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Real ID
January 10, 2007 7:40 PM   Subscribe

Are you a citizen? Prove it. Stateline.org, a research group funded by the Pew Charitable Trusts, takes a look at how some states are moving to comply with the Real ID Act of 2005 (previously discussed here and here) and how Americans will be affected.
posted by homunculus (31 comments total) 1 user marked this as a favorite

 
i was reading this earlier today and almost posted it....great piece, and stateline looks like it's going to be a valuable site.
posted by amberglow at 7:51 PM on January 10, 2007


Looks like my state (Iowa) is slacking off in implementation. Either that or no one in the media cares.
posted by delmoi at 7:55 PM on January 10, 2007 [1 favorite]


How the hell does a passport not prove citizenship? Isn't that what it's for?
posted by oaf at 9:00 PM on January 10, 2007


I got bitch-slapped by this when i got my new NJ driver's license. (It's very pretty, thought, iridescent and plasticized
I'm sure no one would fake it for less than $25--that should stop the terrorialists dead in their freedom-hating tracks.)

And yes, the media doesn't care.
posted by hexatron at 9:05 PM on January 10, 2007


the stateline table is incomplete. north carolina requires first time voters to ID.
posted by 3.2.3 at 9:06 PM on January 10, 2007


I live in New Mexico and I don't recall having to show identification to vote. I did have to tell them my address, though, which was funny, because I could easily read it off the list where the lady was pointing at it. I guess illegal immigrants can't read upside down.
posted by dirigibleman at 9:51 PM on January 10, 2007


I guess illegal immigrants can't read upside down.

they can if they're from austrailia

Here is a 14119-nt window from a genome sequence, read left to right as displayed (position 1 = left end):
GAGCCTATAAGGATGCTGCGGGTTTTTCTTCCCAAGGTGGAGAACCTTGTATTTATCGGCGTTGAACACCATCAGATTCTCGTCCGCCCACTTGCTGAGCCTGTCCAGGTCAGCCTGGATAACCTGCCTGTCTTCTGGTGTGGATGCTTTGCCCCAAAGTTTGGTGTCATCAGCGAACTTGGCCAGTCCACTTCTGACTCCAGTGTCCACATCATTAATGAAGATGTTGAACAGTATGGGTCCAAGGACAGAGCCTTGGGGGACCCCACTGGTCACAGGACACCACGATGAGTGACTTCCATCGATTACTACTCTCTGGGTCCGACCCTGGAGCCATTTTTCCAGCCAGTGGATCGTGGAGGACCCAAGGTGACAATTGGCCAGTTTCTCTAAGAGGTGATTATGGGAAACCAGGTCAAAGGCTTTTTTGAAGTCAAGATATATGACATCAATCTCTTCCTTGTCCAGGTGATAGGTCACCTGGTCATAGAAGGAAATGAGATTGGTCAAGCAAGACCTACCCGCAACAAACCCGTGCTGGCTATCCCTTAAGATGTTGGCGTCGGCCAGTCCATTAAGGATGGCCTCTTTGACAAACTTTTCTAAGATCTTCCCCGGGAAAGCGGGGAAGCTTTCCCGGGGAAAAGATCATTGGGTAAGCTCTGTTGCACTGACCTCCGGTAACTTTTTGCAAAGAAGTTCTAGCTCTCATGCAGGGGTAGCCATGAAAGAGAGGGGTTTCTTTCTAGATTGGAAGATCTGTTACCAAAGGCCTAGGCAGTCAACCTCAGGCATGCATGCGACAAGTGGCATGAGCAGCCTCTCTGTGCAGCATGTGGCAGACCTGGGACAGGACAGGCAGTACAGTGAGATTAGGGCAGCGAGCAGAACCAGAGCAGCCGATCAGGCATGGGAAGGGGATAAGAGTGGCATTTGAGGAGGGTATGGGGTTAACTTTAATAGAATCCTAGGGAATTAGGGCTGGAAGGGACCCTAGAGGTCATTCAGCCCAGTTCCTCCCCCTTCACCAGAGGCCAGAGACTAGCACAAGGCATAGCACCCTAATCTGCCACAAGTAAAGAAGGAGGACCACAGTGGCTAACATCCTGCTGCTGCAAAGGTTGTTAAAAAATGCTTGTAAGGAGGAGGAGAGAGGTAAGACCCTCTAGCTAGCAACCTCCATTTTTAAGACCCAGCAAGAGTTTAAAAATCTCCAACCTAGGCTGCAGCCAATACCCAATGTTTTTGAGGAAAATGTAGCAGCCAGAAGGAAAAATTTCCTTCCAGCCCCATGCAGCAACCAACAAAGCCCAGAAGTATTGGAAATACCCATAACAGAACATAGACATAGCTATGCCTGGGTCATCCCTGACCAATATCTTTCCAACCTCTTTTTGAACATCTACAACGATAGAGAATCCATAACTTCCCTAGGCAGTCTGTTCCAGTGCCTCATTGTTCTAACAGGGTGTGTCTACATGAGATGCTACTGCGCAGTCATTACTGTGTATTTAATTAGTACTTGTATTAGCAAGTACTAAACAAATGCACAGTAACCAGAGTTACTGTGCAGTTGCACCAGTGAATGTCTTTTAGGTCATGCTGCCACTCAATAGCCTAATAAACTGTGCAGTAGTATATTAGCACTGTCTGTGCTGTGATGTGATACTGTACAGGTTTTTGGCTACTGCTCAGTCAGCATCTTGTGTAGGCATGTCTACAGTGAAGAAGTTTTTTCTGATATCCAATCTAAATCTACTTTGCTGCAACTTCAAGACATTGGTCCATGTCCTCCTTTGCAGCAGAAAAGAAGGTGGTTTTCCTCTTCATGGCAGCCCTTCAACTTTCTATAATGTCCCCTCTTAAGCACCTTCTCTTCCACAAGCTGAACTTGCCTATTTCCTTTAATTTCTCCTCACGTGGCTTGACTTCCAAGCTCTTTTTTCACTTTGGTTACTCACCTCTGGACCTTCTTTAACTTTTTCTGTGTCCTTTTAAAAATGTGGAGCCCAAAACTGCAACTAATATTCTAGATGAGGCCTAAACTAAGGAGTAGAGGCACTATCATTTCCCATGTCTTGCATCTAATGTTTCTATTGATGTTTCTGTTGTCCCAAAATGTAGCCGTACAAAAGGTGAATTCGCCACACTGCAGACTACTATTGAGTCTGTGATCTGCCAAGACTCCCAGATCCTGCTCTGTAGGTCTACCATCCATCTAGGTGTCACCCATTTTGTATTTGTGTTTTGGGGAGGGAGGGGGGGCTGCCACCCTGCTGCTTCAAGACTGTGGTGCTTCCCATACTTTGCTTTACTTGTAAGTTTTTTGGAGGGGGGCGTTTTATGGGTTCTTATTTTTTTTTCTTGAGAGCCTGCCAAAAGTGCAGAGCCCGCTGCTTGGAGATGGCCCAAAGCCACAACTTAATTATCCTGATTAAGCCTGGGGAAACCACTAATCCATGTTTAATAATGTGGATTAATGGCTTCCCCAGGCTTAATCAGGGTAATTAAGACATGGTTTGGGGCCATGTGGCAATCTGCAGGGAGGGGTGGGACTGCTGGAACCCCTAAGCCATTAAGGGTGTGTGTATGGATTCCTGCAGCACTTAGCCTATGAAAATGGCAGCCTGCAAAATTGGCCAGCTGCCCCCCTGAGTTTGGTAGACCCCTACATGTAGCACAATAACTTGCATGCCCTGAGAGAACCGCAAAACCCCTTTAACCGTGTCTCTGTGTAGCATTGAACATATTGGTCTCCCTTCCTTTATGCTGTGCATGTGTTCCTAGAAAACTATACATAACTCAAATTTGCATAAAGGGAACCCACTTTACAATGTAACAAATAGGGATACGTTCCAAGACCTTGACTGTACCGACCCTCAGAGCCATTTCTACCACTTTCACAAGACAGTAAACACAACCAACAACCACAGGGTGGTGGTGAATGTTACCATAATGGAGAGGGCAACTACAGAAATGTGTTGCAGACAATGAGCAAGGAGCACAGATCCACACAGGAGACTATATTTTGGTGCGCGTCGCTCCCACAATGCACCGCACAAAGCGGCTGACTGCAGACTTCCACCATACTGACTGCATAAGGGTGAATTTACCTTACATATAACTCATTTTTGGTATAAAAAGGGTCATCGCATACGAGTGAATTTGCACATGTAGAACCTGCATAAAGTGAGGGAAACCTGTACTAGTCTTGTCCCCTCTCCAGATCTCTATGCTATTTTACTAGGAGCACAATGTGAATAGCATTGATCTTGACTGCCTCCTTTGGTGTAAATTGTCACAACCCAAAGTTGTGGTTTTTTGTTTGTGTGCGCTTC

posted by pyramid termite at 9:57 PM on January 10, 2007 [1 favorite]


Racism isn't tolerated here, pyramid termite, along with circle-jerking, circumcision "discussions" and anal fisting.
posted by liquorice at 11:34 PM on January 10, 2007


Good god, that Sara Robinson article (from your "how Americans will be affected" link) is depressing and scary as hell. Things are getting bad. They're going to get a lot worse.
posted by flapjax at midnite at 2:33 AM on January 11, 2007


To refuse a passport as valid proof of citizenship is the ultimate foolery here.

Maybe the new Democratic Congress will fix it, or, maybe not. The blue is looking rather purple. Whether that's Imperial purple, or a mix of red in their blue, is difficult to say. Perhaps both.
posted by Goofyy at 2:43 AM on January 11, 2007


That wasn't racist, liquorice. Australians are azimuthally challenged.
posted by eriko at 5:19 AM on January 11, 2007


If a passport doesn't prove citizenship then how the fuck is anyone let back into the country? I could have been an illegal terrorist when I returned from Europe last week.
posted by JJ86 at 5:36 AM on January 11, 2007


I spent a while last year driving illegally as I tried to work out how to get ahold of my birth certificate. The - You have to go through a complex questionnaire just to figure out what you'll need.

Nothing makes me as nervous about all this as something that happened to me years ago before it even got this bad. I screwed up and failed to notice my auto insurance company went out of business (my own stupid fault -- I had a depressive episode and didn't read any of my mail for three months). As as result I was driving without insurance, which, in NJ, carries a mandatory one year license suspension (I was pulled over, for all things, for a burned-out taillight). So, in court, I was required to physically hand over my driver's license. Lacking a state-issued ID after that, I went to MVS to get a Non-Drivers ID. They told me I couldn't have one because even if I was not allowed to have it, my driver's license still existed, and you can't have bother a drivers id and a non-driver's id. So, basically, I was prohibited by law from having a state-issued ID*.

I have to wonder how many more people are running into that sort of idiocy now that it's even harder to get through the red tape.

*(When I asked the girl behind the counter what I was supposed to do, she thought for a moment and gave me an application for a boat license. She didn't make me take the boat exam, so technically it was an illegal document, but that's what I used for the year.)

posted by Karmakaze at 6:43 AM on January 11, 2007